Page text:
build large, full-featured applications, you must provide modern
development tools and a well-documented, clean API. Being permanently
stuck in 1999 does not get you there. 

4. I think source management and licensing are important. I think any
project would greatly benefit from using Perforce, which is free for
open source projects. (I don't know anyone who switched from cvs and
wants to go back). But whichever source management tool you choose, the
source needs to be available to the public. Not necessarily with write
permissions, mind you, but at least in read-only form. I won't pretend
to have the experience managing large projects to tell you how this
should be done. But I feel that letting anyone check code in on one
extreme is just as bad as not showing the code to anyone outside your
group on the other extreme. The most successful projects out there
(Apache, the Linux kernel, etc.) seem to have a model where
contributions are encouraged, but checkins are closely scrutinized for

Licensing seems to have divided the largest two projects, OpenBeOS and
BlueEyedOS. I'm happy to see that both reject the GPL as an option, due
to its viral qualities and the fact that it discourages commercial
development and contributions. OpenBeOS has in a noble gesture gone with
MIT, also known as the "truly free" license. I admire this, and have no
problem with it personally, but as Michael Phipps points out, it
provides no protection for the authors in the form of requiring changes
to be submitted. BlueEyedOS has adopted an as-yet-unnamed license due to
concerns about code forking and commercialism. Again, I understand and
can sympathize, but I think the fact that the code isn't available to
the public feels closed to many people. What I haven't heard is a strong
objection to the LGPL license from either side, or for that matter the
Mozilla license. Both reject the viral aspect of GPL, and while LGPL
requires all changes to be submitted, Mozilla only requires changes to
existing files to be released, thus allowing proprietary extensions.
Perhaps the two sides could consider one of these as a middle ground,
where the source is available but also well managed. 

As for code forking, I don't know if it is absolutely preventable if you
wish to be open source. However, many successful projects out there
don't suffer this problem. Perhaps the best defense against it is to
keep the project active and open to input, so that it neither stagnates
nor causes excess disagreement (obviously you can't please everyone all
the time). It's also possible that a project of a certain size and
complexity becomes pointless to fork, since it's just too hard to take
it in another direction without a large team. Given the dwindling number
of BeOS enthusiasts out there, this may not come up. 

5. I understand that the number of people who have joined these projects
and the work they've done already is cause for optimism. But I prefer to
be more realistic about how hard this task is. Take the app_server, for
example. I worked at Be, and I've seen the code, but I am not remotely
qualified to rewrite it. I would guess that maybe ten Be employees are.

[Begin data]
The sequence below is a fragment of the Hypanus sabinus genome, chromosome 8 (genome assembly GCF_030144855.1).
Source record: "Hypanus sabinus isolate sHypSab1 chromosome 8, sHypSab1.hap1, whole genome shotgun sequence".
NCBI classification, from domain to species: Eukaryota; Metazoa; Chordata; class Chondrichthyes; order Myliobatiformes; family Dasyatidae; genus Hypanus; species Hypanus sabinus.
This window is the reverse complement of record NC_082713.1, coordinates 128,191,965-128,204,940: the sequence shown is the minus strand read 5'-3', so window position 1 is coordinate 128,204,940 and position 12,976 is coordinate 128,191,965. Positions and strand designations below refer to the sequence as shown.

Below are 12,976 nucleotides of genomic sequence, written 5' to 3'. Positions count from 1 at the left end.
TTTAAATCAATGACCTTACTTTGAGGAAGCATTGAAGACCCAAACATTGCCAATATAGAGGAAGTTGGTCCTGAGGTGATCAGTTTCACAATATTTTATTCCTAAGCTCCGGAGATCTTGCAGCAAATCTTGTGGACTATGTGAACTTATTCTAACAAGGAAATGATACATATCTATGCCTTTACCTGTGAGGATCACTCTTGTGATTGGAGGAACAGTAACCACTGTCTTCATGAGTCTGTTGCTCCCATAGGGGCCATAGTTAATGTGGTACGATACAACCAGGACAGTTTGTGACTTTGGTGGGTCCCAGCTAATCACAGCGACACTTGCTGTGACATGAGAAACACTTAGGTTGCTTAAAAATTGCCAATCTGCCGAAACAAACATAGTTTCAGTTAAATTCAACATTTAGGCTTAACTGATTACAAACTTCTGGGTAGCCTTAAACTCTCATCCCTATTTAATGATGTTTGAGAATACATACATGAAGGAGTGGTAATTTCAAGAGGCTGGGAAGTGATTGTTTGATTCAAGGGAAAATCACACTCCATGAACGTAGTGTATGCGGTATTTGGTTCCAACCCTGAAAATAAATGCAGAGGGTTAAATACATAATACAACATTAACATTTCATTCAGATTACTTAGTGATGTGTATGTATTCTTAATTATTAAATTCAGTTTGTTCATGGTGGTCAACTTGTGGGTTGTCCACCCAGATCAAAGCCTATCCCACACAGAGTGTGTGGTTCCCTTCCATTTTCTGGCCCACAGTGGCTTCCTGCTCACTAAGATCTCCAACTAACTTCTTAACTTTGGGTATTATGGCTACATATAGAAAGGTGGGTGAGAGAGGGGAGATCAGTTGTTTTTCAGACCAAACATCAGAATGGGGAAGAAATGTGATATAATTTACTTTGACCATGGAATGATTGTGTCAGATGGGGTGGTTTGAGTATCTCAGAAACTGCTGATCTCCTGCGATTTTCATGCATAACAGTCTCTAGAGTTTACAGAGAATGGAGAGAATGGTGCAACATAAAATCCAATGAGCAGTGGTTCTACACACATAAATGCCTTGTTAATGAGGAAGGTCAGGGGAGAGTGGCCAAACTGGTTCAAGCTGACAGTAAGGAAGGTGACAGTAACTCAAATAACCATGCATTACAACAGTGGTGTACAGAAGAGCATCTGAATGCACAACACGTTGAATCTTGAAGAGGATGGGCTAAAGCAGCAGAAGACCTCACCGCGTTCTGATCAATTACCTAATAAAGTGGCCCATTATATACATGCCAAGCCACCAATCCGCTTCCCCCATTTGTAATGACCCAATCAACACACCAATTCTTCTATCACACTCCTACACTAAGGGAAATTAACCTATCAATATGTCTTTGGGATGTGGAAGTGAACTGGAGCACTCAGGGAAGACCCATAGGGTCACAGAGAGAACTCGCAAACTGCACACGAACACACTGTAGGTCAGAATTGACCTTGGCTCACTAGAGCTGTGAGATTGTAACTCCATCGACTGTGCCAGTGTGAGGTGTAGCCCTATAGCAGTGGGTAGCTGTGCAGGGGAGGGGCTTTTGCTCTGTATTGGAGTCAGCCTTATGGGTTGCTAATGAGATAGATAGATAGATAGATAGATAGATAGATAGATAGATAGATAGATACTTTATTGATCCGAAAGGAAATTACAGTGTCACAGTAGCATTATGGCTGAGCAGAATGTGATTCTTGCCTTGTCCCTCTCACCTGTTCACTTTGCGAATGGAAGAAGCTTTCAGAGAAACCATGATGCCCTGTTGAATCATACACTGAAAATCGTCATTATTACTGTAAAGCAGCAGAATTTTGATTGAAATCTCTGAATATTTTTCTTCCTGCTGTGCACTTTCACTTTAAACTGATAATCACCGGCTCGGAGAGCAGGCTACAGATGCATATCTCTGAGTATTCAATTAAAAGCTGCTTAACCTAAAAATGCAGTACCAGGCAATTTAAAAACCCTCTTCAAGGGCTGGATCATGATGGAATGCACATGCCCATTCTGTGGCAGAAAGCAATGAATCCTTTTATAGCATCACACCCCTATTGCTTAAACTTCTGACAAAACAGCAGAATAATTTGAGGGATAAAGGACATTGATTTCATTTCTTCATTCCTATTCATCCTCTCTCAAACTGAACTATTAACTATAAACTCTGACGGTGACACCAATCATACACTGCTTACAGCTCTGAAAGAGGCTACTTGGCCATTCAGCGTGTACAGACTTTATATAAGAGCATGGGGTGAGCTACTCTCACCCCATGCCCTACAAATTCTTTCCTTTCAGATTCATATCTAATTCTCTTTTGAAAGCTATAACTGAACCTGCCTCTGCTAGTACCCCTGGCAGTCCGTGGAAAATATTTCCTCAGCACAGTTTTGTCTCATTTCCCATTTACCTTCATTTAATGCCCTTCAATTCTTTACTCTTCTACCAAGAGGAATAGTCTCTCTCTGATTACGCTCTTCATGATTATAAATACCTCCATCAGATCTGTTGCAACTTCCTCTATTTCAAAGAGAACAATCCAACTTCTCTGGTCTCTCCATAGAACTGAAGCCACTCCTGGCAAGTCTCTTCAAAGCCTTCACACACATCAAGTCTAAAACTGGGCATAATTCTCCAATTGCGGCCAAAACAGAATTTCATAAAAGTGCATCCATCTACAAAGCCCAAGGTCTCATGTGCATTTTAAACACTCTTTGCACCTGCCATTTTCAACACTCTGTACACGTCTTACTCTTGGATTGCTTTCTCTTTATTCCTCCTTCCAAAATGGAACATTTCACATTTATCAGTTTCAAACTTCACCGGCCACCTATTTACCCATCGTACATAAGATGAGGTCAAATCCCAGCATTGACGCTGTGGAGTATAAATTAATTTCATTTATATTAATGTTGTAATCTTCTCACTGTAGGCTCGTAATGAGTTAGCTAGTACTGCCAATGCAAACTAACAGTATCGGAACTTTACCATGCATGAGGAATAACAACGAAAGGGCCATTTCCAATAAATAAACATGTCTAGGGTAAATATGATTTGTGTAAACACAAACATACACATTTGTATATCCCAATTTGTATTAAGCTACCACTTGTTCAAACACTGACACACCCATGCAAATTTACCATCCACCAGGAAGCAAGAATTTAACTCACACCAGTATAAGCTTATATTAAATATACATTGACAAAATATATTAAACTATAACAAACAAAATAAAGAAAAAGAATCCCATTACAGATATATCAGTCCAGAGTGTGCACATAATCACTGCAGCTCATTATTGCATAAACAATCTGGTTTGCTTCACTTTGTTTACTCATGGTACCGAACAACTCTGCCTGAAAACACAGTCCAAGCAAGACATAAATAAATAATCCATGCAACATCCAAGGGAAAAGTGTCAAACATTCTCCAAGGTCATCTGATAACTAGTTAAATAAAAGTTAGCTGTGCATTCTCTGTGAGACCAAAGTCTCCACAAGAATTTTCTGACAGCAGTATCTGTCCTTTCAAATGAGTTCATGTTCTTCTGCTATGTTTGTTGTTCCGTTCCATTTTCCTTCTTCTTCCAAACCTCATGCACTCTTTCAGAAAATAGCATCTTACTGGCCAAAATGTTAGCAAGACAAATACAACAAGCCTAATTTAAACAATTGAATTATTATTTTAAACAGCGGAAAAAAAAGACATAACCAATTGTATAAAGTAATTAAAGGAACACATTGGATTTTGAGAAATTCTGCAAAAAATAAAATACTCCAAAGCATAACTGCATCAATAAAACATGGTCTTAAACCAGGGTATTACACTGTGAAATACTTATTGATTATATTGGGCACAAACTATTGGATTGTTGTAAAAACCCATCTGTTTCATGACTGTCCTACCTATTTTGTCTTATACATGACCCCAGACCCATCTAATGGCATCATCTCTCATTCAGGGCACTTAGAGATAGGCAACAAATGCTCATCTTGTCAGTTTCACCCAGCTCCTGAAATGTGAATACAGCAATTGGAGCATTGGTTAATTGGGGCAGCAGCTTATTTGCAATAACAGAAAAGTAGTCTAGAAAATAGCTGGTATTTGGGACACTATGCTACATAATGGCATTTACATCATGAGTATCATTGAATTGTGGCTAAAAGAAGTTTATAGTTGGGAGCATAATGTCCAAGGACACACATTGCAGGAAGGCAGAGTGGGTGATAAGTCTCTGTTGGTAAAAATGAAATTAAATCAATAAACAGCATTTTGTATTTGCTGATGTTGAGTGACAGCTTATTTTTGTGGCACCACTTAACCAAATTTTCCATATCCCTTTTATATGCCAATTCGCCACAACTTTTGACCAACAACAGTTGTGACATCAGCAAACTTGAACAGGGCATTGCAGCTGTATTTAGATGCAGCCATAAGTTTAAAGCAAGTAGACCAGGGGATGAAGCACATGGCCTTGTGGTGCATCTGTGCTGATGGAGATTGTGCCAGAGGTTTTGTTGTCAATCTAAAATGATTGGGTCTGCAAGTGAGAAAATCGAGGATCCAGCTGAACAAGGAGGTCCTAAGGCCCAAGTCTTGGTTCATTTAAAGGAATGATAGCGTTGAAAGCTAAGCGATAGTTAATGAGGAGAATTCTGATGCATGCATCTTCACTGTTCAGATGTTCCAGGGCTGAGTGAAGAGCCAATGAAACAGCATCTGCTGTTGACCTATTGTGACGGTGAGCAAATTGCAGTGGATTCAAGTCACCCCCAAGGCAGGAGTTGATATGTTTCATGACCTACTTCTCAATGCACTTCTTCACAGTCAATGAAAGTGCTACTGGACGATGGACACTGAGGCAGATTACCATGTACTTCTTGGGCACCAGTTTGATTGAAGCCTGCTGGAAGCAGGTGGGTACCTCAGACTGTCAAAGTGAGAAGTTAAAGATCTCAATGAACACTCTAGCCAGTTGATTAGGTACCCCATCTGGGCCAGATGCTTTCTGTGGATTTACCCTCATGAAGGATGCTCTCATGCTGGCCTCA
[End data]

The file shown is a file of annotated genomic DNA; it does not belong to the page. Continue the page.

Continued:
Yes, it's that hard. My advice, and I don't like to say it, is to
consider not supporting certain features of both the app_server and BeOS
in general, at least in the first version. For example, BWindowScreen
and BDirectWindow probably don't make sense. Maybe drop 15 and 16 bit
graphics mode support (code size can be seen as colorspaces ^ 2, since a
bitmap in one colorspace must be able to draw into a bitmap of any other
colorspace). I agree, it's a compromise, but v1.0 will always be just
over the horizon if it must contain everything. As interest in BeOS and
the community both shrink, time to release becomes more and more
important (many people think it is already too late). 


Writing a BeOS replacement is a huge task. But it's only worth doing if
you plan a strategy that gets you to your goals. If you make the same
mistakes as Be Inc. then you've just wasted several years of effort.
There needs to be one united project that developers and users can get
behind. Hardware support is critical to making the platform succeed, and
that means leveraging all the work that has gone into Linux. Binary
compatibility sounds tempting but ultimately has too many downsides. The
source code needs to be available but well maintained. And lastly, some
pieces may need to get left out in order to succeed. 

In closing, let me put my money where my mouth is. If we as a community
can work these issues out, I will donate the source of GIFTranslator and
ImageViewer to the new OS. I will also recompile Anime and my other apps
for the new platform, and encourage other developers to do the same. For
those unwilling to open source their work or recompile, we could set up
a service to rebuild their apps and make binary-only releases,
guaranteeing the privacy of their source code. 

I'm eager to hear your thoughts. If you don't want to comment below, you
can write privately at software@xxxxxxxxxxxx 

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  • » [openbeos] Writing a BeOS Replacement - By Daniel Switkin (osnews.com)